Rig the Vote

By CHARLES M. BLOW, New York Times, January 25, 2013

Excerpt

If you can’t win by playing fair, cheat. That seems to be the plan of Republican lawmakers in several battleground states that stubbornly keep going for Democrats during presidential elections. Thanks in part to gerrymandering, many states already have — and will continue to have in the near future — Republican-controlled legislatures. Republican lawmakers in Michigan, Ohio, Pennsylvania, Virginia and Wisconsin are considering whether to abandon the winner-take-all approach to awarding Electoral College votes and replace it with a proportional allocation. That change would heavily favor Republican presidential candidates — tilting the voting power away from cities and toward rural areas — and make it more likely that the candidate with the fewest votes over all would win a larger share of electoral votes..

Full text

If you can’t win by playing fair, cheat.

That seems to be the plan of Republican lawmakers in several battleground states that stubbornly keep going for Democrats during presidential elections. Thanks in part to gerrymandering, many states already have — and will continue to have in the near future — Republican-controlled legislatures.

Republican lawmakers in Michigan, Ohio, Pennsylvania, Virginia and Wisconsin are considering whether to abandon the winner-take-all approach to awarding Electoral College votes and replace it with a proportional allocation.

That change would heavily favor Republican presidential candidates — tilting the voting power away from cities and toward rural areas — and make it more likely that the candidate with the fewest votes over all would win a larger share of electoral votes.

One day I will have to visit the evil lair where they come up with these schemes. They pump them out like a factory. Voter suppression didn’t work in November, and it may even have backfired in some states, so they just devised another devilish plan.

Pete Lund, a Republican state representative in Michigan, “plans to reintroduce legislation that would award all but two of Michigan’s 16 Electoral College votes according to congressional district results,” said an article Friday in The Detroit News.

The paper continued, “The remaining two would go to the candidate winning the statewide majority.”

Lund, who proposed a similar bill in 2012, made Republicans’ intentions completely clear, saying, according to the article: “It got no traction last year. There were people convinced Romney was going to win and this might take (electoral) votes from him.”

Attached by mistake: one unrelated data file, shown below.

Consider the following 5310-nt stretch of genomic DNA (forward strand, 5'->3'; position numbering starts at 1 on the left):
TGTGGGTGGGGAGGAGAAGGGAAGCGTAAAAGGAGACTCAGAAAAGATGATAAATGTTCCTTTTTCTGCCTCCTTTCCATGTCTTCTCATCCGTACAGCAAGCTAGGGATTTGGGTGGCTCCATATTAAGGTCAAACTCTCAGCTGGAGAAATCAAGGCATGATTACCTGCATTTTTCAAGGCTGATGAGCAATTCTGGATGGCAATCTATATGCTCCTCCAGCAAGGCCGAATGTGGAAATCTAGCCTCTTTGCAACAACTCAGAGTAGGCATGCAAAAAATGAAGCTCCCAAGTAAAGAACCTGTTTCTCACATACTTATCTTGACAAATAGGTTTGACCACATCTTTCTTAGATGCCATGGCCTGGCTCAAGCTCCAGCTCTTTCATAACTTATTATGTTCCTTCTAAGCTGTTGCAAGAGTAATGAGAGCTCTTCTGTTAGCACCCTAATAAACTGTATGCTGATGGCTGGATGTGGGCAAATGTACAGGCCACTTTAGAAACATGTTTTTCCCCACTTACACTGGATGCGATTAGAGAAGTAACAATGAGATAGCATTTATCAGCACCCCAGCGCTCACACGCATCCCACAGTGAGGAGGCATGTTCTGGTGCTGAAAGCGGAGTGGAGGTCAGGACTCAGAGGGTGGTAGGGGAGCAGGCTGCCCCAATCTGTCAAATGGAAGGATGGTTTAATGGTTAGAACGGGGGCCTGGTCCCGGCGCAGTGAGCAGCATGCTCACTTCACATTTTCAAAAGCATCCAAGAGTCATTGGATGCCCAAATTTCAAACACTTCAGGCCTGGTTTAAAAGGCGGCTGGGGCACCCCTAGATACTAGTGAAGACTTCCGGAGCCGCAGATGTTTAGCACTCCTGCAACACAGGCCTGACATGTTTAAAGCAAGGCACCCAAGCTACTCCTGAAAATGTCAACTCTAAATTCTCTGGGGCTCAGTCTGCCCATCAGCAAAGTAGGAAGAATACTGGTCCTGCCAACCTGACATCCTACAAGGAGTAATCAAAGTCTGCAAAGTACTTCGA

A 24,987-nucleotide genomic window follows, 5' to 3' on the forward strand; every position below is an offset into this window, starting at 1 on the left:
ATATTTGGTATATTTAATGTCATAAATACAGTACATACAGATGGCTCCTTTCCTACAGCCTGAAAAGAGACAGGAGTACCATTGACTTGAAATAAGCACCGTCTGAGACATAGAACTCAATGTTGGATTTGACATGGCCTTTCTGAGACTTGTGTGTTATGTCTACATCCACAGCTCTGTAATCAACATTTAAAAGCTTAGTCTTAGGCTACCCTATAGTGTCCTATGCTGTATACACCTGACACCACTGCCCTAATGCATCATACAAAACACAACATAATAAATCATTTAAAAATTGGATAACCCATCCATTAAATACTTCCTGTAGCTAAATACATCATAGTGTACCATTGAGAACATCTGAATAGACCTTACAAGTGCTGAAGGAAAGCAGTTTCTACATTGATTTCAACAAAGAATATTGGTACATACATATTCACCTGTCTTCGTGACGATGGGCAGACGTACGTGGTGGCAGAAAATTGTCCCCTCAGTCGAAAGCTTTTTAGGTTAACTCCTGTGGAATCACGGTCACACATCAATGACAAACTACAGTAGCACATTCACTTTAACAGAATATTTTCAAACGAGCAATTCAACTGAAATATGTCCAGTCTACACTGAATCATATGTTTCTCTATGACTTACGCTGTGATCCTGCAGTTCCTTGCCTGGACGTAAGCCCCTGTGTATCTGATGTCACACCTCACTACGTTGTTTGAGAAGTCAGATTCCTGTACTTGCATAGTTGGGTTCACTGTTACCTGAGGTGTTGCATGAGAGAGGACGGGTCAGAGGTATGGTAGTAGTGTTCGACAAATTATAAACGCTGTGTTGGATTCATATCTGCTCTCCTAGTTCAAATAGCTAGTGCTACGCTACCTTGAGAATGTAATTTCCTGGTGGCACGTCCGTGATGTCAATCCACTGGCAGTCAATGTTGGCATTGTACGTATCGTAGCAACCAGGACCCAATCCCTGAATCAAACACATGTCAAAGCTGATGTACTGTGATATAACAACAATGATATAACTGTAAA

These bills are a brazen attempt to alter electoral outcomes and chip away at the very idea of democracy, to the benefit of Republican candidates.

The Detroit News also reported that, according to an analysis by Mark Brewer, the state Democratic Party chairman: “Romney would have gotten nine of Michigan’s electoral votes and Obama would have received seven in 2012 under Lund’s proposal. Instead, Obama garnered all 16 Michigan electoral votes en route to his national tally of 332.”

Meanwhile, Obama beat Romney in the state by a margin of nearly 450,000 votes.

Virginia’s bill is further along than Michigan’s. It’s already being debated.

For reference, although Obama won the state of Virginia and all of its electoral votes last year, as he did in 2008, according to The Roanoke Times on Friday, “If the system had been in effect for the 2012 election, Republican Mitt Romney would have won nine of Virginia’s 13 electoral votes, and President Barack Obama would have won four.” Keep in mind that in November, Obama won the state by almost 150,000 votes.

Republicans in Virginia are just as forthright about their intention to tilt the electoral playing field in their favor.

The Washington Post reported Thursday that the sponsor of Virginia bill’s, Charles W. Carrico Sr., a Republican, “said he wants to give smaller communities a bigger voice.” Carrico told The Post, “The last election, constituents were concerned that it didn’t matter what they did, that more densely populated areas were going to outvote them.”

Yes, you read that right: he wants to make the votes cast for the candidate receiving the fewest votes matter more than those cast for the candidate receiving the most. In Republican Bizarro World, where the “integrity of the vote” is a phrase used to diminish urban votes and in which democracy is only sacrosanct if Republicans are winning, this statement actually makes sense.

David Weigel of Slate explained the point of the Virginia plan this way: “Make the rural vote matter more and make the metro vote count less.”

Luckily, as the Roanoke paper noted Friday, Ralph Smith, the powerful Republican Virginia state senator, isn’t on board:

“Smith said this morning that he opposes the legislation, calling it ‘a bad idea.’ Smith sits on the Senate Privileges and Elections Committee, which will hear the bill next week. Without Smith’s support, it’s unlikely the bill could get to the Senate floor.”

Paul Bibeau, who writes “a blog of dark humor” from Virginia, points out a numerical oddity about the effects of the Virginia law that turns out, upon reflection, to be more stinging than funny: “This bill counts an Obama voter as 3/5 of a person.”

That is because, as Talking Points Memo says, “Obama voters would have received almost exactly 3/5 of the electoral vote compared to their actual population — 30.7 percent of the electoral vote over 51 percent of the popular vote.”

This is not where we should be in 2013, debating whether to pass bills to reduce urban voters to a fraction of the value of other voters and hoping that someone with the power to stop it thinks it’s a “bad idea.”

http://www.nytimes.com/2013/01/26/opinion/blow-rig-the-vote.html?nl=todaysheadlines&emc=edit_th_20130126&_r=0

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